Makai Part of $25M Artificial Reef Project Led by University of Hawaii

The U.S. Department of Defense’s (DOD) Defense Advanced Research Projects Agency (DARPA) recently awarded a team, led by University of Hawaii (UH), a $25M contract for the development of a revolutionary artificial reef technology. The purpose of the project is to develop a hybrid coral reef, part natural coral and part man made structures, that will protect the coastline from flooding, erosion and storms and provide habitat for corals and other reef life.

Image Credit: Makai Ocean Engineering, Inc

UH’s project, titled Rapid Resilient Reefs for Coastal Defense (R3D) is one of only three teams selected by DARPA nationwide. UH’s team partners include Makai Ocean Engineering (Makai) UC San Diego and Florida Atlantic University. R3D is the only project being developed in the Pacific Ocean, with the other project teams performing in the Atlantic Ocean and Gulf Coast. The project will not only protect coastlines from erosion, but promote coral and other marine growth onto the artificial reef, with innovative techniques.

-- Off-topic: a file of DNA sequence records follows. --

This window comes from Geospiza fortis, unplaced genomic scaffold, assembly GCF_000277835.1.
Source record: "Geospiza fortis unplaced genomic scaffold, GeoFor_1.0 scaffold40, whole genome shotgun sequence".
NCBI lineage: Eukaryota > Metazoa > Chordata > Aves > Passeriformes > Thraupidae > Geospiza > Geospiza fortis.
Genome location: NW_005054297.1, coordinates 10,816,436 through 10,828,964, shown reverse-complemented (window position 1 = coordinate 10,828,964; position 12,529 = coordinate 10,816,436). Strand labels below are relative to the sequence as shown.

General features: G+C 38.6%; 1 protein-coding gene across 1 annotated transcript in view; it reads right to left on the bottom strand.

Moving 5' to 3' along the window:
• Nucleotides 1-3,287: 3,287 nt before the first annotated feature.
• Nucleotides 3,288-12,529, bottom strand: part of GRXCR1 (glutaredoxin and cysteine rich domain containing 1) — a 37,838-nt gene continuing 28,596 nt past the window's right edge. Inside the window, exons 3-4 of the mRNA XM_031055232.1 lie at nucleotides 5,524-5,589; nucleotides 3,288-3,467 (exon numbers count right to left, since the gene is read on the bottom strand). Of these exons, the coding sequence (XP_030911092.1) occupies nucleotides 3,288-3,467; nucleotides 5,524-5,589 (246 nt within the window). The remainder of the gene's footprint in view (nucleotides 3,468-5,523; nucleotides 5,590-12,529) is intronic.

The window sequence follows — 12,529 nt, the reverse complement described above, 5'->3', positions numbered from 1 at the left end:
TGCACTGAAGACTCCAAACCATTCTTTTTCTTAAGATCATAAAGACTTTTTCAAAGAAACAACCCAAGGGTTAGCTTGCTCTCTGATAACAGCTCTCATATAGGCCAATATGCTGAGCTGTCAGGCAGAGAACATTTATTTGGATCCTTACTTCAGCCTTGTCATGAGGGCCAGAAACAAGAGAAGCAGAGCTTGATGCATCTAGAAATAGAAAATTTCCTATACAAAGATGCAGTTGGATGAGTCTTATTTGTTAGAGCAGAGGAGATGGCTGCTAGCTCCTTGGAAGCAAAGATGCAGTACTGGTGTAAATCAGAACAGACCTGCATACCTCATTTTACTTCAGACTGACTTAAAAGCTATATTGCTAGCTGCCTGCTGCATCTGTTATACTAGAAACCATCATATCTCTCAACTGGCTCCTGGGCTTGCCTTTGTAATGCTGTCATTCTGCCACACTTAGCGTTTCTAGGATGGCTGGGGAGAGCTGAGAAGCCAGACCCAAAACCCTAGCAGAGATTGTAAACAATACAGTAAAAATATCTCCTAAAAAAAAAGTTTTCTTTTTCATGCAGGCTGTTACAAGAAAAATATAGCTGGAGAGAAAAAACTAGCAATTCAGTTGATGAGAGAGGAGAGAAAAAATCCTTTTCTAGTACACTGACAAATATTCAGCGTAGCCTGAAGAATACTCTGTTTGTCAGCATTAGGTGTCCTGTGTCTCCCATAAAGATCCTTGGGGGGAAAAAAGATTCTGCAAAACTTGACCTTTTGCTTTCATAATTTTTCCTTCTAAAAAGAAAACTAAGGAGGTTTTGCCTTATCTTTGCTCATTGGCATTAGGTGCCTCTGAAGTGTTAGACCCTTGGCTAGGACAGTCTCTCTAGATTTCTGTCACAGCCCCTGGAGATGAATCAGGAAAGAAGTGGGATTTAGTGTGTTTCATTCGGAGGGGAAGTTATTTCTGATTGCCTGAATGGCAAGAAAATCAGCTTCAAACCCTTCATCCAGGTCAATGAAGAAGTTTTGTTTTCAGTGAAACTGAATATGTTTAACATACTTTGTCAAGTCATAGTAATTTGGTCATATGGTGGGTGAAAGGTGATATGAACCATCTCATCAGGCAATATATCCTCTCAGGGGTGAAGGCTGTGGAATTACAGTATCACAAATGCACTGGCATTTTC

As a subcontractor to UH on this project, Makai Ocean Engineering will lead the system construction and deployment. The system will be installed on the coast of Oahu, led by Makai with support from other local Hawaii marine contractors. The project will run for 5 years with a phased installation. The team will develop and deploy reef structures that mimic the formation of natural fringing reef.

Makai’s Head of the Ocean Energy Division, Richard Argall, will lead the team for Makai. Mr. Argall has almost 20 years of experience in marine construction, including the deployment of several large scale marine renewable projects. Commenting for Makai, he said:

“Projects like these are important to the state of Hawaii, and other coastal regions that are battling sea level rise and coastal erosion. The technologies to be developed and demonstrated during this project will be used in the future to rapidly generate coastal protection, much faster than naturally growing corals. This rapid deployment will help counteract the rapid sea level rise that is currently taking place and will continue in the years to come.“

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